BALTIMORE — Most people who have the coronavirus recover in a couple of weeks but some, even those with mild cases, continue to have symptoms for weeks or even months later.
But recent studies indicate that about 10% of people infected with COVID-19 will experience long-haul symptoms.
But what exactly are those symptoms, how are they being treated and who is helping these "long-haulers"?
What is long COVID?
It's having continued or new symptoms two to three months past your initial COVID-19 infection.
When you meet Ashley Williams, the term active feels like an understatement.
She's spent the last few years launching a tech start-up called Clymb. It uses software to teach children emotional intelligence and resilience.
"It was just an issue close to my heart," Williams said. "You know, I love those kids. I love young people. So, at some point, I resigned from my job. And I said, you know, I've got to figure this out."
Ironically, emotional intelligence was a skill set she put to the test in March 2020.
"I'm living my life and then all of a sudden I can't get out of the bed,” she said.
The world had just heard about a virus first discovered a world away and Williams developed peculiar and severe symptoms.
"I didn't want to get out of bed. I just felt not well, I didn't have a fever. I had some digestive issues, a really bad headache and it sort of spiraled," Williams said.
Her family took her to Johns Hopkins Hospital. It's one of the few places in early 2020 that could test for COVID-19.
"I found out that I had this virus and it was like a really big deal," she said. "At the time, you could, when people were going into the emergency rooms, they were not necessarily leaving out of them."
Williams went home to start her recovery and eventually tested negative but something wasn't right.
“I was chronically lethargic. I had incredible, incredibly bad brain fog, you know, just difficult," she explained. "My body would be wracked with physical pain, I would have pain that was sort of radiate through my legs and my fingers, my joints ate. Sometimes if I ate, just I would vomit, or I would get ill."
Ashley experienced what doctors now refer to as long COVID.
The World Health Organization defines long COVID as a condition that “occurs in individuals with a history of probable or confirmed SARS-CoV-2 infection, usually three months from the onset of COVID-19 with symptoms that last for at least two months and cannot be explained by an alternative diagnosis.”
The CDC agrees and says most people commonly report experiencing different combinations of the following symptoms:
- Difficulty breathing or shortness of breath
- Tiredness or fatigue
- Symptoms that get worse after physical or mental activities
- Difficulty thinking or concentrating aka "brain fog”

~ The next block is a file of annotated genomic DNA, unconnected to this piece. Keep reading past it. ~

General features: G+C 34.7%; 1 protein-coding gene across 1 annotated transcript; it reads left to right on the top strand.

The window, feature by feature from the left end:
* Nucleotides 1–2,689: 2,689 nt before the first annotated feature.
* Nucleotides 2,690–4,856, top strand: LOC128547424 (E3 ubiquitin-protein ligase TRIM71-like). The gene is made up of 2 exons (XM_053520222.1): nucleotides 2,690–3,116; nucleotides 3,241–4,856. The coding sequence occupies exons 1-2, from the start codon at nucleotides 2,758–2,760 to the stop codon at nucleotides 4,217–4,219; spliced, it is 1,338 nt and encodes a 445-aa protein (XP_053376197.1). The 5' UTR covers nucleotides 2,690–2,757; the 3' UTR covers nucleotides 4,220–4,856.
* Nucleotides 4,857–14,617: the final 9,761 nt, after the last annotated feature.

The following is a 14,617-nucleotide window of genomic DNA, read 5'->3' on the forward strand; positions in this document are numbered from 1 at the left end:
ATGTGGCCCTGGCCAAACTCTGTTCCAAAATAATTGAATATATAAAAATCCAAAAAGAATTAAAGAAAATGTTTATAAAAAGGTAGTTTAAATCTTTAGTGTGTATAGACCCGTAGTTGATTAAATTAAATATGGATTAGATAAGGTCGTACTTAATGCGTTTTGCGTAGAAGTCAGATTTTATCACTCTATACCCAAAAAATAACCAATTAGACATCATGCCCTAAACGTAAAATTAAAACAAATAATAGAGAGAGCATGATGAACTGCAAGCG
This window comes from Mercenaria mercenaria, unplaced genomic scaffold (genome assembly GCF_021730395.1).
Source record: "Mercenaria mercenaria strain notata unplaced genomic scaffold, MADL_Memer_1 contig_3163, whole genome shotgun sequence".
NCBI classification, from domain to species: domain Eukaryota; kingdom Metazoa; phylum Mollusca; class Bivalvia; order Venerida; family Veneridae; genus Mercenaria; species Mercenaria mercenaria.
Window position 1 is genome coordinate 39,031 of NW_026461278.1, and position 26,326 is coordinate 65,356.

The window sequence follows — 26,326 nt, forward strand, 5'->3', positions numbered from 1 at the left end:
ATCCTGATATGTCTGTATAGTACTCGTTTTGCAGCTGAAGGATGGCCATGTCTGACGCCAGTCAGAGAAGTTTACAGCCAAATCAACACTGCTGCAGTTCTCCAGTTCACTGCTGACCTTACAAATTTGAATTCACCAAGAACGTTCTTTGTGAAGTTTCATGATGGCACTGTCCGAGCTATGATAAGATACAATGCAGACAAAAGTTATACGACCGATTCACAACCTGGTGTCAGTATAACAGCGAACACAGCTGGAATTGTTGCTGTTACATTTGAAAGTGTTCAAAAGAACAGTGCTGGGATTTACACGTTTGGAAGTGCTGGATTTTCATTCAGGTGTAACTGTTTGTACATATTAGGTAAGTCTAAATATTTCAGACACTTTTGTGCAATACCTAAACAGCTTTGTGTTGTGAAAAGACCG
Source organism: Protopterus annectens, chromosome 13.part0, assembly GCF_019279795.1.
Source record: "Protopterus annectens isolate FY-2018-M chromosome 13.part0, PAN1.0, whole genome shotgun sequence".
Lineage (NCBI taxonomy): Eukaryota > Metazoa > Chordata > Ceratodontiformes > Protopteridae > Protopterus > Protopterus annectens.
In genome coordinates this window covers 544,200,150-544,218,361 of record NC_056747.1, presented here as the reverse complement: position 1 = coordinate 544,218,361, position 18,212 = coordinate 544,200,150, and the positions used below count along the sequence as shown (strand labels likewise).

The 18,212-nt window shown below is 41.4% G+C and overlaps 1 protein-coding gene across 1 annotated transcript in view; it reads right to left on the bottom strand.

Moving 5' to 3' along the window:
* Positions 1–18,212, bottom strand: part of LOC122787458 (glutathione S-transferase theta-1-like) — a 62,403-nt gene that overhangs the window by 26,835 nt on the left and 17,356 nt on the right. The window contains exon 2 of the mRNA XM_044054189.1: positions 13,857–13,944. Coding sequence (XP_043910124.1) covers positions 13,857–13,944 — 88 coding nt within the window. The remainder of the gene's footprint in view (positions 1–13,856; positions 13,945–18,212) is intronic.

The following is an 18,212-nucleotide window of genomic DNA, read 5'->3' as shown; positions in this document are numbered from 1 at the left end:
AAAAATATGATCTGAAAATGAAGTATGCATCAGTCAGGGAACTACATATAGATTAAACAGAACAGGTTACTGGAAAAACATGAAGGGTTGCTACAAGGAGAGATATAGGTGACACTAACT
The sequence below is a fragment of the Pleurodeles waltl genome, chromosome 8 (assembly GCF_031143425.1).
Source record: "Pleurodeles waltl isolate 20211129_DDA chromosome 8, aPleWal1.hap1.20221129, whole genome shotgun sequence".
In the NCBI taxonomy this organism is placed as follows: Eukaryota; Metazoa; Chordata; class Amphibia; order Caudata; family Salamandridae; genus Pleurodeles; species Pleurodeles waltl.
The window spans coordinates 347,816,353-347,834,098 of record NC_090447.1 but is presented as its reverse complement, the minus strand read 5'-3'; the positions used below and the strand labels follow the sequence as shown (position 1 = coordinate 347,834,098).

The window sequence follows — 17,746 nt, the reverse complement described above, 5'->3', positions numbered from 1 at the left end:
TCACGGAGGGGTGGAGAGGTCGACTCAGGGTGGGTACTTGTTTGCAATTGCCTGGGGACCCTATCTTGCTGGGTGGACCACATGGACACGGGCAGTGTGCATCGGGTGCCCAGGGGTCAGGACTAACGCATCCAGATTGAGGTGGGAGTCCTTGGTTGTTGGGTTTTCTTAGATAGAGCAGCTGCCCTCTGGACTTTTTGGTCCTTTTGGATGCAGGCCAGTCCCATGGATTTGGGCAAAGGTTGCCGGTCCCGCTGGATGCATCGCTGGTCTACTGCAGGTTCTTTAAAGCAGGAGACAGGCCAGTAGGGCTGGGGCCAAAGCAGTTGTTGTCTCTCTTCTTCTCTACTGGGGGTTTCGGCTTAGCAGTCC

- Chest or stomach pain
- Fast-beating or pounding heart
- Joint or muscle pain
- Pins-and-needles feeling
- Sleep problems
- Dizziness on standing
- Mood changes
- Change in smell or taste
- Changes in menstrual period cycles
Dr. Priva Duggal is an Epidemiologist at the Johns Hopkins Bloomberg School of Public Health.
For the last two years, like the rest of the research science community, she and her colleagues have studied COVID and agree the most commons symptom is fatigue.
"Early on, we also started to see people reporting symptoms that were long-term," Duggal said. "So that was another question, are there a lot of people really having long-term symptoms? Can we try to answer some of those questions? Can we get at it?"
That’s when they came up with the idea to do the Johns Hopkins COVID Long Study. Participation includes a one-time, 10-15 minute survey. It's a simple online-based questionnaire that anyone can take.
Duggal said their goal is to get 25,000 people to participate so they have a broader idea of what COVID long haulers experience.
Williams says after seeing her doctors, she found out she developed Celiac disease, moderate asthma and fibromyalgia.
"So long term, we hope to be able to provide some insight as to what's actually happening. If we can get understand the mechanism, then we can target it for treatment, we can target it for therapies," she said. "I saw a study that said about a third of people who get COVID end up having long haulers, that's not a small number of people."
Despite the symptoms, Williams says she is back on track, working tirelessly on her emotional health care startup.
"My hope is that through the participation of the study, that information comes forward that can help that third of people, so people won't have to suffer in the way that I suffered," Williams explained.